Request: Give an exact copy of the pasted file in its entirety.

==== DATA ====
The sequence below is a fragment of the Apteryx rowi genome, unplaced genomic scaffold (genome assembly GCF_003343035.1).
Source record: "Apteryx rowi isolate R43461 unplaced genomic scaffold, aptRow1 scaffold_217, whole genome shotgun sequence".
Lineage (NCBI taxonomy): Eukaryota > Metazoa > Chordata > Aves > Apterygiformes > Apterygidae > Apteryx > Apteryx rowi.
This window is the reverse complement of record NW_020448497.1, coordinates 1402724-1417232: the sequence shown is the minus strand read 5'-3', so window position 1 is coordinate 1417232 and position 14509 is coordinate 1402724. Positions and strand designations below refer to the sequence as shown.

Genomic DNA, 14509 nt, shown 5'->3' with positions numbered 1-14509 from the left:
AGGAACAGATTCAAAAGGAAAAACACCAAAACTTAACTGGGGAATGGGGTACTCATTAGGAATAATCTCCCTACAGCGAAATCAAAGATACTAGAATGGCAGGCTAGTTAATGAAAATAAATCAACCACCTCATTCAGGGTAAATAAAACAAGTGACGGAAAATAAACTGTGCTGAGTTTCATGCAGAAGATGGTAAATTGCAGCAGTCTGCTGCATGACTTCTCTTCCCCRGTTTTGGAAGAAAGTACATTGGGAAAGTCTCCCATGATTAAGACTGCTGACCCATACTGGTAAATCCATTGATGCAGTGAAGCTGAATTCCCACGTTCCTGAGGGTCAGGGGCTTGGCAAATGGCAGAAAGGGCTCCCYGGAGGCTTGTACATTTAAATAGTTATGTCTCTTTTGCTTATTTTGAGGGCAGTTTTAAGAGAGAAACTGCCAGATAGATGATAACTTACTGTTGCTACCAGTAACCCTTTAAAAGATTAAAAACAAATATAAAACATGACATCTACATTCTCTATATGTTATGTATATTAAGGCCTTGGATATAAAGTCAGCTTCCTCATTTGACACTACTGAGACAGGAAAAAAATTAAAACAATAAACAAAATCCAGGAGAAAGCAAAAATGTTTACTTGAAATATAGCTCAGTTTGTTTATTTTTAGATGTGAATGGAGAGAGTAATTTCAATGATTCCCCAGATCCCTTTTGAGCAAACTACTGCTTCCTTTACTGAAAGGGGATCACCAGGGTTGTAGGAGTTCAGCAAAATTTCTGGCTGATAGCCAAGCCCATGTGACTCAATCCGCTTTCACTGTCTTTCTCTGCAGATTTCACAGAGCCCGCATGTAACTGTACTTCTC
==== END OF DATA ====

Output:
The sequence below is a fragment of the Apteryx rowi genome, unplaced genomic scaffold (genome assembly GCF_003343035.1).
Source record: "Apteryx rowi isolate R43461 unplaced genomic scaffold, aptRow1 scaffold_217, whole genome shotgun sequence".
Lineage (NCBI taxonomy): Eukaryota > Metazoa > Chordata > Aves > Apterygiformes > Apterygidae > Apteryx > Apteryx rowi.
This window is the reverse complement of record NW_020448497.1, coordinates 1402724-1417232: the sequence shown is the minus strand read 5'-3', so window position 1 is coordinate 1417232 and position 14509 is coordinate 1402724. Positions and strand designations below refer to the sequence as shown.

Genomic DNA, 14509 nt, shown 5'->3' with positions numbered 1-14509 from the left:
AGGAACAGATTCAAAAGGAAAAACACCAAAACTTAACTGGGGAATGGGGTACTCATTAGGAATAATCTCCCTACAGCGAAATCAAAGATACTAGAATGGCAGGCTAGTTAATGAAAATAAATCAACCACCTCATTCAGGGTAAATAAAACAAGTGACGGAAAATAAACTGTGCTGAGTTTCATGCAGAAGATGGTAAATTGCAGCAGTCTGCTGCATGACTTCTCTTCCCCRGTTTTGGAAGAAAGTACATTGGGAAAGTCTCCCATGATTAAGACTGCTGACCCATACTGGTAAATCCATTGATGCAGTGAAGCTGAATTCCCACGTTCCTGAGGGTCAGGGGCTTGGCAAATGGCAGAAAGGGCTCCCYGGAGGCTTGTACATTTAAATAGTTATGTCTCTTTTGCTTATTTTGAGGGCAGTTTTAAGAGAGAAACTGCCAGATAGATGATAACTTACTGTTGCTACCAGTAACCCTTTAAAAGATTAAAAACAAATATAAAACATGACATCTACATTCTCTATATGTTATGTATATTAAGGCCTTGGATATAAAGTCAGCTTCCTCATTTGACACTACTGAGACAGGAAAAAAATTAAAACAATAAACAAAATCCAGGAGAAAGCAAAAATGTTTACTTGAAATATAGCTCAGTTTGTTTATTTTTAGATGTGAATGGAGAGAGTAATTTCAATGATTCCCCAGATCCCTTTTGAGCAAACTACTGCTTCCTTTACTGAAAGGGGATCACCAGGGTTGTAGGAGTTCAGCAAAATTTCTGGCTGATAGCCAAGCCCATGTGACTCAATCCGCTTTCACTGTCTTTCTCTGCAGATTTCACAGAGCCCGCATGTAACTGTACTTCTC